Advertising Is How Corporations Dream

And it’s a nightmare for human beings

indi.ca

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Cillian Murphy in 28 Weeks Later

Advertising creates “an entirely different world organically connected to this one” (Amari Bakari). In ads people do ordinary things—like having periods or washing or driving cars—but in an entirely different world. In a world like ours, but uncannily not.

Watching an ad is like watching a corporation dream. Waking up, however, you realize. It’s a living nightmare for human beings.

Take this Audi ad, featuring Regé-Jean Page from Bridgerton fame. Page drives through an empty city, all focus on the car. Like every car ad, there is no traffic in this city, no parking problems, no people even. Page is alone on the roads, he parks right in front of the building, he zooms off to the horizon.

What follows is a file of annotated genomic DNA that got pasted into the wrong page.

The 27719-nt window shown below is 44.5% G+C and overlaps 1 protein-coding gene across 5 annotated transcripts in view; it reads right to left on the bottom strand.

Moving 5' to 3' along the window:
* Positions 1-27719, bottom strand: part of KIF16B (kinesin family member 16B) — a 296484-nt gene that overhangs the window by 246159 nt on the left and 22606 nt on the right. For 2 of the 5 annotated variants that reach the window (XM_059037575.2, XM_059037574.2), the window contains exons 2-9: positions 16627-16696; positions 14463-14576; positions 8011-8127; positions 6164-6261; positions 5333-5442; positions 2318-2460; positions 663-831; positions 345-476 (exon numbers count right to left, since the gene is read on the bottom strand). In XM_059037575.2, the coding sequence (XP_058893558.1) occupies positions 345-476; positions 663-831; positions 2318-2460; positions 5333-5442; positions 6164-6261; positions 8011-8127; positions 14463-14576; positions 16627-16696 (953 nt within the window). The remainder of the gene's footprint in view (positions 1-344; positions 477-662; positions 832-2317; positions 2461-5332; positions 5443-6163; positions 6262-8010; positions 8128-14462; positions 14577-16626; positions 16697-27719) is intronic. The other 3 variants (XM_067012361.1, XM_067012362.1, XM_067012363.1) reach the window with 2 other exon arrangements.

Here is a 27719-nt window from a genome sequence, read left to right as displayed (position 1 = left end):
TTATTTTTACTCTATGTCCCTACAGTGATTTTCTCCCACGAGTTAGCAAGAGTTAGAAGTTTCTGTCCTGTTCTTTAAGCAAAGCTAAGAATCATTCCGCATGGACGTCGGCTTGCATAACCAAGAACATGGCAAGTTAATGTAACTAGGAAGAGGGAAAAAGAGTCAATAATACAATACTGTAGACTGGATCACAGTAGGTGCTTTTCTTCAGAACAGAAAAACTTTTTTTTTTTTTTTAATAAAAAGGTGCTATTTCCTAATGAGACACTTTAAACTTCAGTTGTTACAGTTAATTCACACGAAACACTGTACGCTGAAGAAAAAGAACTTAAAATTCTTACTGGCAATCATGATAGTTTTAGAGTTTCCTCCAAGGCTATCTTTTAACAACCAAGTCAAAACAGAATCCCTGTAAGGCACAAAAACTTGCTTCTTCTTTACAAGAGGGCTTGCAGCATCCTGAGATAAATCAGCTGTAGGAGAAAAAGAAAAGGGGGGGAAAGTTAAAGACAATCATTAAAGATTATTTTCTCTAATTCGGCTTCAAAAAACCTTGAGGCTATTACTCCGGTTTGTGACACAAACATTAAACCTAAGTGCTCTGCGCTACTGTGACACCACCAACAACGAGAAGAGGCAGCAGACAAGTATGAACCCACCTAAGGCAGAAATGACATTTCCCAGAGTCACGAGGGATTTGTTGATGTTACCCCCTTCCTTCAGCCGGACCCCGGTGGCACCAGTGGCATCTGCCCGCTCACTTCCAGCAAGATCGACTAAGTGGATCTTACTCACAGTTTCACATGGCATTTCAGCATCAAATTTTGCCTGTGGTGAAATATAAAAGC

This is a recurring dream in corporate advertising, but in human cinema the same situation is a recurring nightmare. Take two movies, Devil’s Advocate and 28 Days Later.

In Devil’s Advocate (spoiler alert) the streets empty out when Keanu Reeves figures out that Satan is his father. There is no traffic because all humanity is gone. It’s terrifying.

Then take Cillian Murphy in 28 Days Later. He walks through an empty London that would be perfect (a bit cleaned) up for a car ad. But it’s empty because zombies have eaten everyone. It’s the start of a horrorshow.

As you can see, cities without people are a dystopia for humans and a utopia for corporations. A cinematic nightmare and an advertising dream. The same scene that’s a fantasy during the commercial break is pure horror when the movie comes back on.

The entire parallel universe of advertising is like this. Advertising creates a universe where women menstruate blue, where creams turn…

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indi.ca

Indrajit (Indi) Samarajiva is a Sri Lankan writer. Follow me at www.indi.ca, or just email me at indi@indi.ca.